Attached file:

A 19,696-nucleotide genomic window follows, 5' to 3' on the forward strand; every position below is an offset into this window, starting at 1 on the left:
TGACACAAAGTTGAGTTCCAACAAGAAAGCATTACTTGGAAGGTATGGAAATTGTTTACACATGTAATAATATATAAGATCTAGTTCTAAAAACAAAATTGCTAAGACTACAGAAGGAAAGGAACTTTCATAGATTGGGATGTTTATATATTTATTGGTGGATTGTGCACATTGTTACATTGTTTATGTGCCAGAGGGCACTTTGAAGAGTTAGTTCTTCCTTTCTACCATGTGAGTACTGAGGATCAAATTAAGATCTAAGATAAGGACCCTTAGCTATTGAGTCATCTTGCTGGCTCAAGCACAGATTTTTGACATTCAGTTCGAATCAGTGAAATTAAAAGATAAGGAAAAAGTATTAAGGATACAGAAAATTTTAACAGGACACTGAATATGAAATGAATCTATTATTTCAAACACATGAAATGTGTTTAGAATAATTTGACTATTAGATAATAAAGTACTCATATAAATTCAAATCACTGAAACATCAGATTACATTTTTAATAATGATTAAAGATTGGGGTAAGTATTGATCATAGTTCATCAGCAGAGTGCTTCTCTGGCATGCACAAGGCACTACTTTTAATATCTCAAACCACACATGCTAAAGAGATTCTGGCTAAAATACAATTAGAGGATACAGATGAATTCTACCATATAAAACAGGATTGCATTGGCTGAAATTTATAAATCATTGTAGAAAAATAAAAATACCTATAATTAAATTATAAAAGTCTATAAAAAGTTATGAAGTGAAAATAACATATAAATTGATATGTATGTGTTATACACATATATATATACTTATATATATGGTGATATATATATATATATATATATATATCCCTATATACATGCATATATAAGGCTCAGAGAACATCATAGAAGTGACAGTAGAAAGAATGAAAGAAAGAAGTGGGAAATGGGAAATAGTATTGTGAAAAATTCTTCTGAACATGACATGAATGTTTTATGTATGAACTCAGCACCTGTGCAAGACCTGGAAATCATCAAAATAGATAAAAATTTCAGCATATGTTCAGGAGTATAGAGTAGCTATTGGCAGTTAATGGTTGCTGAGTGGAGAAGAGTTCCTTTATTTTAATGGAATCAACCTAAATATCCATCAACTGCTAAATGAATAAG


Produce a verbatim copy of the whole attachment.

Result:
A 19,696-nucleotide genomic window follows, 5' to 3' on the forward strand; every position below is an offset into this window, starting at 1 on the left:
TGACACAAAGTTGAGTTCCAACAAGAAAGCATTACTTGGAAGGTATGGAAATTGTTTACACATGTAATAATATATAAGATCTAGTTCTAAAAACAAAATTGCTAAGACTACAGAAGGAAAGGAACTTTCATAGATTGGGATGTTTATATATTTATTGGTGGATTGTGCACATTGTTACATTGTTTATGTGCCAGAGGGCACTTTGAAGAGTTAGTTCTTCCTTTCTACCATGTGAGTACTGAGGATCAAATTAAGATCTAAGATAAGGACCCTTAGCTATTGAGTCATCTTGCTGGCTCAAGCACAGATTTTTGACATTCAGTTCGAATCAGTGAAATTAAAAGATAAGGAAAAAGTATTAAGGATACAGAAAATTTTAACAGGACACTGAATATGAAATGAATCTATTATTTCAAACACATGAAATGTGTTTAGAATAATTTGACTATTAGATAATAAAGTACTCATATAAATTCAAATCACTGAAACATCAGATTACATTTTTAATAATGATTAAAGATTGGGGTAAGTATTGATCATAGTTCATCAGCAGAGTGCTTCTCTGGCATGCACAAGGCACTACTTTTAATATCTCAAACCACACATGCTAAAGAGATTCTGGCTAAAATACAATTAGAGGATACAGATGAATTCTACCATATAAAACAGGATTGCATTGGCTGAAATTTATAAATCATTGTAGAAAAATAAAAATACCTATAATTAAATTATAAAAGTCTATAAAAAGTTATGAAGTGAAAATAACATATAAATTGATATGTATGTGTTATACACATATATATATACTTATATATATGGTGATATATATATATATATATATATATATCCCTATATACATGCATATATAAGGCTCAGAGAACATCATAGAAGTGACAGTAGAAAGAATGAAAGAAAGAAGTGGGAAATGGGAAATAGTATTGTGAAAAATTCTTCTGAACATGACATGAATGTTTTATGTATGAACTCAGCACCTGTGCAAGACCTGGAAATCATCAAAATAGATAAAAATTTCAGCATATGTTCAGGAGTATAGAGTAGCTATTGGCAGTTAATGGTTGCTGAGTGGAGAAGAGTTCCTTTATTTTAATGGAATCAACCTAAATATCCATCAACTGCTAAATGAATAAG